One of the most common falcon species, the peregrine falcon, eats mainly other birds, such as ducks, gulls, pigeons, cranes, ptarmigans, swifts and many types of songbirds. They also eat bats. Falcons steal prey, such as small invertebrates or fish, from other raptors in flight. Smaller species of falcons feed on small reptiles, rodents and insects.
The tapered shape of the falcon's wings the birds fly swiftly and change direction at a moment's notice. Peregrine falcons are the fastest animals on Earth, with the ability to reach diving speeds of 200 miles per hour. They also have an eyesight that is 2.6 times sharper than that of human sight. This enables them to hover high in the air until they spot prey and dive swiftly to intercept it.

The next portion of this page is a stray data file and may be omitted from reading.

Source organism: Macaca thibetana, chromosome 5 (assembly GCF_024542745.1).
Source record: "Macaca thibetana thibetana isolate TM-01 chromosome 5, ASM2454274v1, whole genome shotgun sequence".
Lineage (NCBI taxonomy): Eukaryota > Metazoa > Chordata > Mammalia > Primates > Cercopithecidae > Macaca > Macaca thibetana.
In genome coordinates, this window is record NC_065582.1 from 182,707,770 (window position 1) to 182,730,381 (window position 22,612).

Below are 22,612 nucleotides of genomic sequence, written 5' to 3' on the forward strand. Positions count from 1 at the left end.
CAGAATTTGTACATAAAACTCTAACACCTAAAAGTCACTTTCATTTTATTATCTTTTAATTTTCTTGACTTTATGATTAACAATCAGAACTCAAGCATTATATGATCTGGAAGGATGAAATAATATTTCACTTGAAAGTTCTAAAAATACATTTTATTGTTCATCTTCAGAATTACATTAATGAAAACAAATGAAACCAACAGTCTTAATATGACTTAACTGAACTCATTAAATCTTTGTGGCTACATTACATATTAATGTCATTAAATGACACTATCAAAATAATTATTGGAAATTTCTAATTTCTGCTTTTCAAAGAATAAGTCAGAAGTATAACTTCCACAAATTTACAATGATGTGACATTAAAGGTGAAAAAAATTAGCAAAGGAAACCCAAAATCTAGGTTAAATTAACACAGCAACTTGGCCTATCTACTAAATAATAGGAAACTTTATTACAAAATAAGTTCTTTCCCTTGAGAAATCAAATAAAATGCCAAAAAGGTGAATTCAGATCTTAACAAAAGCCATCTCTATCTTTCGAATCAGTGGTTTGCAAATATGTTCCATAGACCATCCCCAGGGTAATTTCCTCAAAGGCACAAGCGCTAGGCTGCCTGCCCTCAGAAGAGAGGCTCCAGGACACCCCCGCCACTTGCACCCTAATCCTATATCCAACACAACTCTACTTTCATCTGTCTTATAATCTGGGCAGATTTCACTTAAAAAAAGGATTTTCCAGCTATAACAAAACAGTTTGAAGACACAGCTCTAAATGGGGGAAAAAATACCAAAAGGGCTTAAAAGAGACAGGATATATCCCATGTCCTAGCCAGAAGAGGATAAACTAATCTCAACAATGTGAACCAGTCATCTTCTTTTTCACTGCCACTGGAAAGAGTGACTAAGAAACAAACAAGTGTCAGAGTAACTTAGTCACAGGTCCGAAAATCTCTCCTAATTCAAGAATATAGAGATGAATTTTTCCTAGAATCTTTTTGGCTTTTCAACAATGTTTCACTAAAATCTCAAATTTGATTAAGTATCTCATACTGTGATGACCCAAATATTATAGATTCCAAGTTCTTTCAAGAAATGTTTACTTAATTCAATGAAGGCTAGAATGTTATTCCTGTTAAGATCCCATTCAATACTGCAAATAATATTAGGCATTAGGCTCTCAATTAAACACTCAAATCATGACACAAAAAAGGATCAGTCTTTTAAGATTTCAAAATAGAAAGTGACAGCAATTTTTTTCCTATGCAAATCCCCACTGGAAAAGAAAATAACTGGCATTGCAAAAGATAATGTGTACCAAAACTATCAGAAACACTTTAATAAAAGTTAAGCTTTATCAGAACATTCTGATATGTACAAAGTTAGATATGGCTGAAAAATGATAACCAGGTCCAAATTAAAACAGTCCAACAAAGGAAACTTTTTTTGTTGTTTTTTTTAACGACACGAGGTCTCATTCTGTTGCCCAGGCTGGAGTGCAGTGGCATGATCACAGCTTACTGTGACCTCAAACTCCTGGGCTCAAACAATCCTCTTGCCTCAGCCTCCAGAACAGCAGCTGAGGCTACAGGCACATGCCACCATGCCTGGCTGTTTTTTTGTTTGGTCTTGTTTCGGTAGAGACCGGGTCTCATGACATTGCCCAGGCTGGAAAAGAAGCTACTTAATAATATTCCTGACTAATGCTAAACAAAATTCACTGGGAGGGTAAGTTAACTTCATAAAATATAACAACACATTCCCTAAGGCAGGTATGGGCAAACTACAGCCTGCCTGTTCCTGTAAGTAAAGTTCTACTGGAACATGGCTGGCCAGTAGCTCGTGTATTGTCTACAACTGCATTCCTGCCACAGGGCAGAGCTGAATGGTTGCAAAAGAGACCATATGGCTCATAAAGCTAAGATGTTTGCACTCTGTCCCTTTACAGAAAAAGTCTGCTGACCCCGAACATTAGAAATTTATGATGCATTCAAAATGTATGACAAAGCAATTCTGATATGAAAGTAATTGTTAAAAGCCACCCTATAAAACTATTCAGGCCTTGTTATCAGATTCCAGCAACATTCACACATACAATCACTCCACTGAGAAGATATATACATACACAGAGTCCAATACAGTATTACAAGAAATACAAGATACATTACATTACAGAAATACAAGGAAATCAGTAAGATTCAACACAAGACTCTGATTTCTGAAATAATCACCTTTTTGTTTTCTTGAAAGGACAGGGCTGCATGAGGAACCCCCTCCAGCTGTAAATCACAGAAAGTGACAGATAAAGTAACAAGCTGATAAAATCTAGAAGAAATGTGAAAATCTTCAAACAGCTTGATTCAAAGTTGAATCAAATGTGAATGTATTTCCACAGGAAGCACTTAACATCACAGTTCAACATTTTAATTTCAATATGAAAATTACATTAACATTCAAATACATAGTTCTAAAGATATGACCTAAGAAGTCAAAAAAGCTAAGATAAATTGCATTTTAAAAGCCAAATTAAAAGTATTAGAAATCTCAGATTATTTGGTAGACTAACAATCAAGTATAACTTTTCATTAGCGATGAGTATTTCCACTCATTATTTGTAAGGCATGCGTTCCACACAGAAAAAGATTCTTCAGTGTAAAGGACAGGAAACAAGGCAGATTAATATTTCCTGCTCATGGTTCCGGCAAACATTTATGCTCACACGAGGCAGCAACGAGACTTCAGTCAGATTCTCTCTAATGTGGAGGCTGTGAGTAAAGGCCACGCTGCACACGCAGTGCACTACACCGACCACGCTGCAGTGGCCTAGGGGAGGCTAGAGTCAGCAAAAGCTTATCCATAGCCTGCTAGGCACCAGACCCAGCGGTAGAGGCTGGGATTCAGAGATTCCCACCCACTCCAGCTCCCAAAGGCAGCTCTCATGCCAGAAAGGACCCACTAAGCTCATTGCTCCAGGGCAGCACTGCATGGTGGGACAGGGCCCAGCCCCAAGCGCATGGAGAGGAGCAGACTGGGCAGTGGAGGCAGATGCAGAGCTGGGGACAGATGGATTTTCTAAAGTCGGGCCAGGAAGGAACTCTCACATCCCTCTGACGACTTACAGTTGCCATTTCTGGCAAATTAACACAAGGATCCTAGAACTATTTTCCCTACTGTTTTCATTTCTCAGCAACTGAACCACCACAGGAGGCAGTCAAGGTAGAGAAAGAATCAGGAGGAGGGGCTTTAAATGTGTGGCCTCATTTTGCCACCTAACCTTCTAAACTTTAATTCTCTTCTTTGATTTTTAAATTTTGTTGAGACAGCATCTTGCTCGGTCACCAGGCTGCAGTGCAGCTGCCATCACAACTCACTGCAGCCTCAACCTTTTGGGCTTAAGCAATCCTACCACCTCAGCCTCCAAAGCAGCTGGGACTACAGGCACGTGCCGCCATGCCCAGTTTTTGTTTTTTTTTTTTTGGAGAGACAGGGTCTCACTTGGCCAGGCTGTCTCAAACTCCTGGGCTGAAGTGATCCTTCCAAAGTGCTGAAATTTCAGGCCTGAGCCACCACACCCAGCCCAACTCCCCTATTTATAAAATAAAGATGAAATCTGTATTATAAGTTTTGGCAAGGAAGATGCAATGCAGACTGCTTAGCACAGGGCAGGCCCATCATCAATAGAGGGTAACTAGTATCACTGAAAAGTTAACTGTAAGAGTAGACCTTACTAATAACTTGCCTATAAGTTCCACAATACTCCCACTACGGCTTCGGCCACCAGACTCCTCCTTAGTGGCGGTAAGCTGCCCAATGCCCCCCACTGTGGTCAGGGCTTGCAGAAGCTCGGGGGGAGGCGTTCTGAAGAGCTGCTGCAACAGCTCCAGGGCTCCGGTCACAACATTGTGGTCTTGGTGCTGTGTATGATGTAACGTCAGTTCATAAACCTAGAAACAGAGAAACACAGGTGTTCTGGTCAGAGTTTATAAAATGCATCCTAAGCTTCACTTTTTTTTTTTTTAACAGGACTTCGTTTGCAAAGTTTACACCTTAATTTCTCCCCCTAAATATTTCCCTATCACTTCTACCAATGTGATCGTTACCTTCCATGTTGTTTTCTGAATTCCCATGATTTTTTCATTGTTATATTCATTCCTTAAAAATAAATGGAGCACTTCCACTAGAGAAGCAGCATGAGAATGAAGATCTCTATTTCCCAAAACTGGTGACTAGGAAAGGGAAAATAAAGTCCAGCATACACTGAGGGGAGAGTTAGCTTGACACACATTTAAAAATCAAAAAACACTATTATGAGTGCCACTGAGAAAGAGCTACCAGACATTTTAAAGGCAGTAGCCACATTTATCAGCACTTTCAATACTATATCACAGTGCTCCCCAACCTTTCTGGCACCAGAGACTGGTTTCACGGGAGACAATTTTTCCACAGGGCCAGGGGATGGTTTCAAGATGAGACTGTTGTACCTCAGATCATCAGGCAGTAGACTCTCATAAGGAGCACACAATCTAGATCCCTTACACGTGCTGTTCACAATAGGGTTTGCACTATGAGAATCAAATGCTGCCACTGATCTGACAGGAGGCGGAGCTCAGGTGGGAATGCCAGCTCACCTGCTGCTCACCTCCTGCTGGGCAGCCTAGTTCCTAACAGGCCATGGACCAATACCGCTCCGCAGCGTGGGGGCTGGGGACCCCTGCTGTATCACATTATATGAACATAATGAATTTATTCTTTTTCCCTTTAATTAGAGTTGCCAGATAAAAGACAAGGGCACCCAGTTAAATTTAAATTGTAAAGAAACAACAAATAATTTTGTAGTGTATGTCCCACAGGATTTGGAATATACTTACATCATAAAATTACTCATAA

Peregrine falcons are found on every continent except Antarctica. They thrive in a variety of climates and habitats. They even sometimes live on the skyscrapers, churches, bridges and electricity transmission towers in large cities. Peregrine falcons are among the most prized birds in the sport of falconry. In fact, the experience of falconers in handling captive falcons helped re-establish falcon populations devastated by widespread use of DDT, a synthetic insecticide, from 1950 to 1970.